4. Post-Handshake Authentication Messages

The messages used for post-handshake authentication closely mirror those used to authenticate certificates in the standard TLS handshake.

4.1. Certificate Request

For solicited post-handshake authentication, the first message is used to define the characteristics required in the solicited certificate.

    opaque DistinguishedName<1..2^16-1>;

    struct {
        opaque certificate_extension_oid<1..2^8-1>;
        opaque certificate_extension_values<0..2^16-1>;
    } CertificateExtension;

    struct {
        opaque certificate_request_context<1..2^8-1>;
        select (Role) {
            case server:
                DistinguishedName certificate_authorities<0..2^16-1>;
                CertificateExtension certificate_extensions<0..2^16-1>;
            case client:
                HostName host_name<1..2^16-1>;
    } CertificateRequest;

The certificate_request_context is an opaque string which identifies the certificate request and which will be echoed in the corresponding Certificate message. The certificate_request_context value MUST be unique for the connection. A client MUST set the most significant bit of the first octet of the certificate_request_context; a server MUST clear this bit.

For CertificateRequests sent from the server, the DistinguishedName and CertificateExtension fields are defined exactly as in the TLS 1.3 specification.

For CertificateRequests send from the client, a HostName containing the Server Name Indication (defined in [RFC6066]) used for selecting the certificate is included.

4.2. Certificate Message

The certificate message is used to transport the certificate. It mirrors the Certificate message in the TLS with the addition of some certificate-specific extensions.

    opaque ASN1Cert<1..2^24-1>;

    struct {
        opaque certificate_request_context<0..2^8-1>;
        ASN1Cert certificate_list<0..2^24-1>;
        Extension extensions<0..2^16-1>;
    } Certificate;

If this message is in response to a CertificateRequest, the value of certificate_request_context in that message.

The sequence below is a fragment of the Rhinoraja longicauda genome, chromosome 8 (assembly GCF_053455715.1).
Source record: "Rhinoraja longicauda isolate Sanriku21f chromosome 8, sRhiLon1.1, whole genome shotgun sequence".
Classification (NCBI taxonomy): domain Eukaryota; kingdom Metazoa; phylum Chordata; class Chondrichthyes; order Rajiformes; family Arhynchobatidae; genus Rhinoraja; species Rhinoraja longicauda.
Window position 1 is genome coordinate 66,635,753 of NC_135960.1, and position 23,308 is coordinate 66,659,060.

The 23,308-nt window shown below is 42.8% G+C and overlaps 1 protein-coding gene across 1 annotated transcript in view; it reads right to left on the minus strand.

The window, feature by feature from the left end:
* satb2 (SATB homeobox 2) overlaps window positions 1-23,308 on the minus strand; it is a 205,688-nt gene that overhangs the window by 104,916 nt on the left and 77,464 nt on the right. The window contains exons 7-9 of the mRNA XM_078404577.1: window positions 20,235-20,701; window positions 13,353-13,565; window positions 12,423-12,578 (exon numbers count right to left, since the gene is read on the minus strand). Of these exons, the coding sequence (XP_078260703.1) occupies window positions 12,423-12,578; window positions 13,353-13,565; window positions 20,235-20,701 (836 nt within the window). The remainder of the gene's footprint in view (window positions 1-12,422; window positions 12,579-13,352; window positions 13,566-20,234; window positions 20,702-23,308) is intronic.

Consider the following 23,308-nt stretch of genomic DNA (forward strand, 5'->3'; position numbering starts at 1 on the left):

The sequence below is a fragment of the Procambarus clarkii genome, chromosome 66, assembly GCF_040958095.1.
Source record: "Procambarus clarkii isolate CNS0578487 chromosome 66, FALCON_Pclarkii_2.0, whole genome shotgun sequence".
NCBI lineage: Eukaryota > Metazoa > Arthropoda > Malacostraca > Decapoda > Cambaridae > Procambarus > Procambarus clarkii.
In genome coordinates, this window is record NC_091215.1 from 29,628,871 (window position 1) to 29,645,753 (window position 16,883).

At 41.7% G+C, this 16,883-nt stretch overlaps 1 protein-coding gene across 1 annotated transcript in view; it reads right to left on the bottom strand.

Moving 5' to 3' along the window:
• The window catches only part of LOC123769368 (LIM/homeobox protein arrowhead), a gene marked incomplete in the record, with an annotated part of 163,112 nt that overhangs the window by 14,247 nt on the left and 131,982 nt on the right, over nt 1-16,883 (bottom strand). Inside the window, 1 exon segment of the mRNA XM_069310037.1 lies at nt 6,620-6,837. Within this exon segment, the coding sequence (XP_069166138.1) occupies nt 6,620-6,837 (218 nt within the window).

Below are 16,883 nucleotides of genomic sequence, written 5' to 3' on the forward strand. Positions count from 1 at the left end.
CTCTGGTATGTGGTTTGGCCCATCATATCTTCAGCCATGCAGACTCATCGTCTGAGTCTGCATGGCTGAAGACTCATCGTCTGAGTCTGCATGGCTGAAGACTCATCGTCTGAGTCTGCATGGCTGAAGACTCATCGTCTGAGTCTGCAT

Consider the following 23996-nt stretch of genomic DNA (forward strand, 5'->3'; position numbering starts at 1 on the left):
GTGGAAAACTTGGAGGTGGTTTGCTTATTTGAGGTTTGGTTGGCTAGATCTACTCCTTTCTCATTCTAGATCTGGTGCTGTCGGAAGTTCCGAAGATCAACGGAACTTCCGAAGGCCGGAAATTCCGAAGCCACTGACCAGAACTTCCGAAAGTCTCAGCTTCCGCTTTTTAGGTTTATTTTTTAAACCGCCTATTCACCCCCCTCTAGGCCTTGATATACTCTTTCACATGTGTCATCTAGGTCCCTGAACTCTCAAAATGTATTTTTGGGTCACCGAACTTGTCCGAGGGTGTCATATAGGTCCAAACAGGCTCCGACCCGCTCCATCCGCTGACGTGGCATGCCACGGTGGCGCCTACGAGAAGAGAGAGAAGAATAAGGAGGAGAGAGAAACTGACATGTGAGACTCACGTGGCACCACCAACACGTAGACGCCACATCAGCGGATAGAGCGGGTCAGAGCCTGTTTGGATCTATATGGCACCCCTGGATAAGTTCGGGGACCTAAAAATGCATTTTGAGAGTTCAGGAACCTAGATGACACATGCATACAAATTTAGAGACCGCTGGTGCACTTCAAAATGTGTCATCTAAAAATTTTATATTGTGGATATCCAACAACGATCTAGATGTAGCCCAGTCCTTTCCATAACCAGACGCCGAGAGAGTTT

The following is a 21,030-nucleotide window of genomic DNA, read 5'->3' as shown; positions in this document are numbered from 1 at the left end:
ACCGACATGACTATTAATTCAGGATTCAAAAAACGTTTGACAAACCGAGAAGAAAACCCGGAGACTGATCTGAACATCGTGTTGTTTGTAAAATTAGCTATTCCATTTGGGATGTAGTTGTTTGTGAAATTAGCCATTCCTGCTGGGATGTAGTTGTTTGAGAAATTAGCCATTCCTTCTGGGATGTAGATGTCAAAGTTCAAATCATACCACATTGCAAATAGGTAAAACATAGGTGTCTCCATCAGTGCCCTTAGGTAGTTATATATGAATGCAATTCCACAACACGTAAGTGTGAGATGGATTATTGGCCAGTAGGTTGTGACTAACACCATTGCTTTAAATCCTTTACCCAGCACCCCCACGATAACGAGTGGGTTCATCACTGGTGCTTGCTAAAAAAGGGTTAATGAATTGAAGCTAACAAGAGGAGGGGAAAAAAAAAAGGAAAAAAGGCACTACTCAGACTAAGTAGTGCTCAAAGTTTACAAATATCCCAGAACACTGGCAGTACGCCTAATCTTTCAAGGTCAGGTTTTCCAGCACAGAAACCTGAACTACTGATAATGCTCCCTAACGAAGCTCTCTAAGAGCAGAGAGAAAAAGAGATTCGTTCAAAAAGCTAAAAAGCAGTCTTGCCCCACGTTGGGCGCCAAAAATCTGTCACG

This is a sequence (chain) of certificates. The sender’s end entity certificate MUST come first in the list. Each following certificate SHOULD directly certify one preceding it. Because certificate validation requires that trust anchors be distributed independently, a certificate that specifies a trust anchor MAY be omitted from the chain, provided that supported peers are known to possess any omitted certificates.
Valid extensions include OCSP Status extensions ([RFC6066] and [RFC6961]) and SignedCertificateTimestamps ([RFC6962]). Any extension presented in a Certificate message must only be presented if the associated ClientHello extension was presented in the initial handshake.

The certificate_request_context is an opaque string that identifies the certificate. The certificate_request_context value MUST be unique for the connection. If the certificate is used in response to a CertificateRequest, certificate_request_context includes the certificate_request_context value in the corresponding CertificateRequest. If the Certificate message part of spontaneous authentication, the certificate_request_context value is chosen by the sender. When spontaneous authentication is used, a client MUST set the most significant bit of the first octet of the certificate_request_context; a server MUST clear this bit.

Any certificates provided MUST be signed using a signature scheme found in the “signature_algorithms” extension provided by the peer in the initial handshake. The end entity certificate MUST allow the key to be used for signing (i.e., the digitalSignature bit MUST be set if the Key Usage extension is present) with a signature scheme indicated in the “signature_algorithms” extension provided by the peer in the initial handshake.